Sunday Trip to a Silent Movie: "The Mark of Zorro"
May 2, 2016 4:40pm CST
Yesterday, the dearly beloved and I saw a showing of the 1920 silent version of The Mark of Zorro starring Douglas Fairbanks, Sr. Live music was provided by an organist named Dennis James who appeared on stage in a straw hat and spats. In his opening remarks, he said that he first saw The Mark of Zorro in 1969 with his father. At the time, he was 18 and studying to be a church organist. On seeing the movie with an organist performing, he said he told his father, “I can do that.” In the movie’s familiar plot, based on a 1919 story The Curse of Capistrano by Johnston McCulley, the lazy Don Diego Vegas, has recently returned from Spain. However, when no one is looking, Don Diego dons a mask and assumes the identity of “Zorro,” (“Fox”) riding about avenging wrongs inflicted by the corrupt government on the downtrodden in the days of Mexican rule. He often uses his sword to mark the faces of the transgressors with a “Z.” Silent movies have limitations, of course, but this was a lot of fun. The viewer has to pay attention. The viewer has to read the intertitles. The acting, the expressions, the action—all are over the top. But this movie is also quite funny. It shouldn’t be too surprising that the performing arts center wasn’t exactly sold out, but this was enjoyable.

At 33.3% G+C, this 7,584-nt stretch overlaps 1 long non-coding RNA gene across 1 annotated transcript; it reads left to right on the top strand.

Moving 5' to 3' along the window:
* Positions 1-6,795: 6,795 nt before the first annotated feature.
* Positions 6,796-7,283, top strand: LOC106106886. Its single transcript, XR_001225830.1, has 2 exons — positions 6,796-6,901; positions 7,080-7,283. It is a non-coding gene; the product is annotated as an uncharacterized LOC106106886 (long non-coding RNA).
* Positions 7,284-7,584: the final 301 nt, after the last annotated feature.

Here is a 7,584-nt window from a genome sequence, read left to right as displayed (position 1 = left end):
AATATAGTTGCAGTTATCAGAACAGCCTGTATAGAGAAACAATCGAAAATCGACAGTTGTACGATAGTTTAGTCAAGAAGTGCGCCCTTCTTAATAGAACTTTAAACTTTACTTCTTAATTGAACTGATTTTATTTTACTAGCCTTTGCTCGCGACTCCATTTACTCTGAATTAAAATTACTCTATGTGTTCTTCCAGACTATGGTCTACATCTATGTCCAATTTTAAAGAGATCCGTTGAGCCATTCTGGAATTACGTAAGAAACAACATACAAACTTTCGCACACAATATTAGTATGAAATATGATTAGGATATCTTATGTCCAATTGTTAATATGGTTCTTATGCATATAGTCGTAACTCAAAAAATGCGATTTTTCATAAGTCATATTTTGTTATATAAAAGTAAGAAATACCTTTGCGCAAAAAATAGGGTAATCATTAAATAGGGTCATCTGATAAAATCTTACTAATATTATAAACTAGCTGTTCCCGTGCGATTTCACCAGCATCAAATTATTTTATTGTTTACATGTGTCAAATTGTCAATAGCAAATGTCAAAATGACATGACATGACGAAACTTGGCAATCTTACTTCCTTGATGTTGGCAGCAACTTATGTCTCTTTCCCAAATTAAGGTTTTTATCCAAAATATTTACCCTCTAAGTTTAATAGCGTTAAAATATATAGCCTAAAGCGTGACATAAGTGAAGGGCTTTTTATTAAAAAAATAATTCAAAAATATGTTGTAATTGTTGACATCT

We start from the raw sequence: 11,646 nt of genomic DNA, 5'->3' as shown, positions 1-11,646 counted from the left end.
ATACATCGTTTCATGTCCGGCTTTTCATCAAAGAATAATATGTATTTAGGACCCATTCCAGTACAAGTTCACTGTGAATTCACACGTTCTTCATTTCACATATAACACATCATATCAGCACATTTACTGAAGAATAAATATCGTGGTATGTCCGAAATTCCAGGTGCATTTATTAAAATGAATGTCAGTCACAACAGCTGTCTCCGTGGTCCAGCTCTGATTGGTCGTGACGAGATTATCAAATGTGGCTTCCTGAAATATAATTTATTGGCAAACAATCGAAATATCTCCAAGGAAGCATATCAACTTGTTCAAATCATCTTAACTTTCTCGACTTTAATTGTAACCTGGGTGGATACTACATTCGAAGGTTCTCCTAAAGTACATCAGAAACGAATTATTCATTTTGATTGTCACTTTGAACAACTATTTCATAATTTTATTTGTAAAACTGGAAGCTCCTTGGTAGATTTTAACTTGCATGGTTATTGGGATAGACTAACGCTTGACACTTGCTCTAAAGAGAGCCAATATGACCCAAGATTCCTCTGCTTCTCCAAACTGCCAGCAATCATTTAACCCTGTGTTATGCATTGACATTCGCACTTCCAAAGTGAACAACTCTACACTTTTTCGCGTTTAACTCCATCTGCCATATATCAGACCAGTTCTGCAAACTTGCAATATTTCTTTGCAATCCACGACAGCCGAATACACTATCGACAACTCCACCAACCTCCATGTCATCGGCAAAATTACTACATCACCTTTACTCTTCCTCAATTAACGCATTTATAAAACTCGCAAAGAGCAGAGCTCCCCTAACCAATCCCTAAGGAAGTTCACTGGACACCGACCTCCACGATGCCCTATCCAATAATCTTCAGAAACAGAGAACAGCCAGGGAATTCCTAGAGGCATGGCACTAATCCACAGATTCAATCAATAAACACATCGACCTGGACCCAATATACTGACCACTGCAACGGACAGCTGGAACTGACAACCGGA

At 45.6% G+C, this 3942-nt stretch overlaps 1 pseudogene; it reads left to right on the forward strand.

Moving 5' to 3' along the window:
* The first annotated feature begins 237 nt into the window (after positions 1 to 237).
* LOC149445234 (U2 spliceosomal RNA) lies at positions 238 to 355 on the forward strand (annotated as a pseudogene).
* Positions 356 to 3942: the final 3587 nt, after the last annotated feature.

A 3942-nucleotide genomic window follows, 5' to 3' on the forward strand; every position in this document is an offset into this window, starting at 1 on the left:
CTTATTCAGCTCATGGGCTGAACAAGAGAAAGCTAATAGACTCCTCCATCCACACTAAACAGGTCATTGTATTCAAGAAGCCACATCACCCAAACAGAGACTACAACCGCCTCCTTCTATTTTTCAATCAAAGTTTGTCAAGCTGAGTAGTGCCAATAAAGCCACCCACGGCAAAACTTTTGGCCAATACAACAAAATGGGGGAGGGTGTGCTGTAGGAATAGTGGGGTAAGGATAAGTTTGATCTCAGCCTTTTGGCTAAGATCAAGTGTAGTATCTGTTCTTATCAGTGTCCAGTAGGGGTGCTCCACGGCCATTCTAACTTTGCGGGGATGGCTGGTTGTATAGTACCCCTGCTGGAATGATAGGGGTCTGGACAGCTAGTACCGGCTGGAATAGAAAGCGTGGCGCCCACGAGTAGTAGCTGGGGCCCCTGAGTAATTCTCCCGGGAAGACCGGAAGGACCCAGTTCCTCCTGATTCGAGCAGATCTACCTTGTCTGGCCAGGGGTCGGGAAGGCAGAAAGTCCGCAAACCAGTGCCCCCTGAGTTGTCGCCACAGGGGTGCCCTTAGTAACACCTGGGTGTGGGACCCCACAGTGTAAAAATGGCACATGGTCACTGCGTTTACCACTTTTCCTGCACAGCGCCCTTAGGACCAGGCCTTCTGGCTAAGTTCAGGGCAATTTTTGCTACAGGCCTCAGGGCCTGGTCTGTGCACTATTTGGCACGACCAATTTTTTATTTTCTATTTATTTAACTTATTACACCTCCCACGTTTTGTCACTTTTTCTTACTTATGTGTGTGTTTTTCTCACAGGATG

7 people like this
• Los Angeles, California
2 May 16
I have seen the film. Fairbanks essentially controlled all aspects of his films and his foremost priority was audience enjoyment and fun that's why there's humor with the spectacular even by today's standards stunts.